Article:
Also in another embodiment for carrying out the method of my invention, Fig. 3, the aeration of the raw sewage under treatment in the aeration chamber II is similar to that described with respect to Fig. 1 and the settleable solids separated out in the two zones are removed by the conveyor [6b extending through these two zones to be discharged and concentrated in the solids receiving chamber l as previously described. In this embodiment, instead of forming the conveyor as in Fig. 1, the conveyor including the sprockets 33 and 34 located as shown is arranged as illustrated, the fioatable substances being removed from the surface of the quiescent settling zone by impinglng jets of air or liquid from the nozzles 23 as illustrated to cause the fioatable substances to flow in the direction of the arrow 25 toward the scum removal trough 2!. The floatable substances from either the aeration zone II or the quiescent settling zone 12 may be removed as previously described to a suitable scum and sludge draw-01f pit for the material to be digested and from there to a digester (not shown) Likewise in the embodiment of Fig. 4 for carrying out the method of my invention, there is disclosed a method of concentrating the settleable solids and removal of the scum from the preaeration zone II and the quiescent settling zone l2. In this method, the raw sewage under treatment in the zone I I is aerated as described previously with respect to the embodiment of Fig. 1.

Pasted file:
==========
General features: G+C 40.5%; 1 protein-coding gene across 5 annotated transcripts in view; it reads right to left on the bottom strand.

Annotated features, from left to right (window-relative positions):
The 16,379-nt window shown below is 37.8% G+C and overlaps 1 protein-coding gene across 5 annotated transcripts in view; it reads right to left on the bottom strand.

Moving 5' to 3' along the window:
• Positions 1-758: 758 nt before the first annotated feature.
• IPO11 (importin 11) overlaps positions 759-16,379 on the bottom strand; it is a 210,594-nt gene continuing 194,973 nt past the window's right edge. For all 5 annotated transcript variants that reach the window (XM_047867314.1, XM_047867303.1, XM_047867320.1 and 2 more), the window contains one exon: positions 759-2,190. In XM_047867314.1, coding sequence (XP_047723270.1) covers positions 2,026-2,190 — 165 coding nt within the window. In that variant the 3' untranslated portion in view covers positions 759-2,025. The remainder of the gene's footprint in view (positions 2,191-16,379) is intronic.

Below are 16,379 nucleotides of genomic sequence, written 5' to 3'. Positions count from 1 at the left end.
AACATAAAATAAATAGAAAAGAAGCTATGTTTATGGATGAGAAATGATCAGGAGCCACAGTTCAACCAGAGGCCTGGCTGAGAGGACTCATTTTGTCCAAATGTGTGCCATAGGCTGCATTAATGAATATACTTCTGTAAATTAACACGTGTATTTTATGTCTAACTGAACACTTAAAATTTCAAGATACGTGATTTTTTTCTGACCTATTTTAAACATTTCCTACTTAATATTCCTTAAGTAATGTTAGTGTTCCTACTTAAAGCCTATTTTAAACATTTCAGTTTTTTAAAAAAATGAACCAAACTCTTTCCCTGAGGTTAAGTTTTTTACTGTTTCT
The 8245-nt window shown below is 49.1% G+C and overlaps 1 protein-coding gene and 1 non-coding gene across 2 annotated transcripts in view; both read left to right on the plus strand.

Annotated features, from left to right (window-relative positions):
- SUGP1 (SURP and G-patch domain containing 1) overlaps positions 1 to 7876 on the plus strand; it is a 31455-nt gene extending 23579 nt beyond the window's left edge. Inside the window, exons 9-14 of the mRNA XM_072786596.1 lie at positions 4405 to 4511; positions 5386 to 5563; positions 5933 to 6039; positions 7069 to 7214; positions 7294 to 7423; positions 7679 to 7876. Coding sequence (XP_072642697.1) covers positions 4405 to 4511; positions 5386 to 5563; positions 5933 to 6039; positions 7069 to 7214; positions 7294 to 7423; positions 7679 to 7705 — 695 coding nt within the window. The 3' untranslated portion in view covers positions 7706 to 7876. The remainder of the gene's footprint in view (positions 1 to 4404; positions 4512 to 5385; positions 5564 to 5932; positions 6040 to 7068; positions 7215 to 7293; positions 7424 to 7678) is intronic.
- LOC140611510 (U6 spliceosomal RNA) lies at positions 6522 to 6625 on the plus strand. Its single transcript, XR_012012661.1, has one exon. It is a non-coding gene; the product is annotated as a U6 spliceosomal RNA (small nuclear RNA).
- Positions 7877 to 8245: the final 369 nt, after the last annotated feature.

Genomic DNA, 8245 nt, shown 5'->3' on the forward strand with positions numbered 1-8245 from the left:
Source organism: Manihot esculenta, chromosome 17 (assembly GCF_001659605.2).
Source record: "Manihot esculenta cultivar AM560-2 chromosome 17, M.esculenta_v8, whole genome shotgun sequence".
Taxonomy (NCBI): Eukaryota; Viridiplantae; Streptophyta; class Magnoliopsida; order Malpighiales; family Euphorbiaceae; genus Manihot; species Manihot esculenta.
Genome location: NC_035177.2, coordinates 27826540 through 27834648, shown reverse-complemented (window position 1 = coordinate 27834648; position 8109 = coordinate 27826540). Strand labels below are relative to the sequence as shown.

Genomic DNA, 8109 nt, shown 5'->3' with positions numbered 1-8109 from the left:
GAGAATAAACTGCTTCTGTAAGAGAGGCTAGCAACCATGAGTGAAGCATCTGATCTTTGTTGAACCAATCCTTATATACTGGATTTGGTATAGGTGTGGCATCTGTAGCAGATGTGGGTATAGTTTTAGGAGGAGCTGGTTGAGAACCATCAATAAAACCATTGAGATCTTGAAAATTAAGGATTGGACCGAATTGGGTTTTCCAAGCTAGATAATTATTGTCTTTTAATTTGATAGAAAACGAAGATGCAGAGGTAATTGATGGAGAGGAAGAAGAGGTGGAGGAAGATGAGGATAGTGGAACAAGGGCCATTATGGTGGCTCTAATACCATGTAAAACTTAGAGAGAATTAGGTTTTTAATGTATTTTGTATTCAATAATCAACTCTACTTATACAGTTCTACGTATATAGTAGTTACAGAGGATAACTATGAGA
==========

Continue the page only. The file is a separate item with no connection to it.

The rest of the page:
In this embodiment, Fig. 4, it is preferred to diffuse the air from groups of laterally spaced air diffusers l3 between which are positioned conveyors 28 in each of the sections for removal of the settleable solids which separate therefrom to a solids receiving chamber [5 for concentration. The liquid which contains the settleable solids which have not settled out discharges from the pre-aeration zone through the opening 20 into the quiescent settling zone l2 where the solids settle out as previously described. The conveyor 24 comprising the usual paddle flight members 29 mounted on the conveyor chain 30 is mounted on sprockets 31 and 38 and suitably driven through a motor and reducer drive means (not shown) to move the conveyor in the direction of the arrow for the discharge of the settleable solids from the quiescent settling Zone I2 into the solids receiving chamber l5. With this embodiment, it is evident that the solids from each of the chambers H and 12 are conveyed to a common solids collection point and rendered more concentrated. As the removal of the floatable substances from the aeration zone I I and the quiescent settling zone I2 is the same as that described with reference to the embodiment of Fig. 3, further description of the operation will not be given.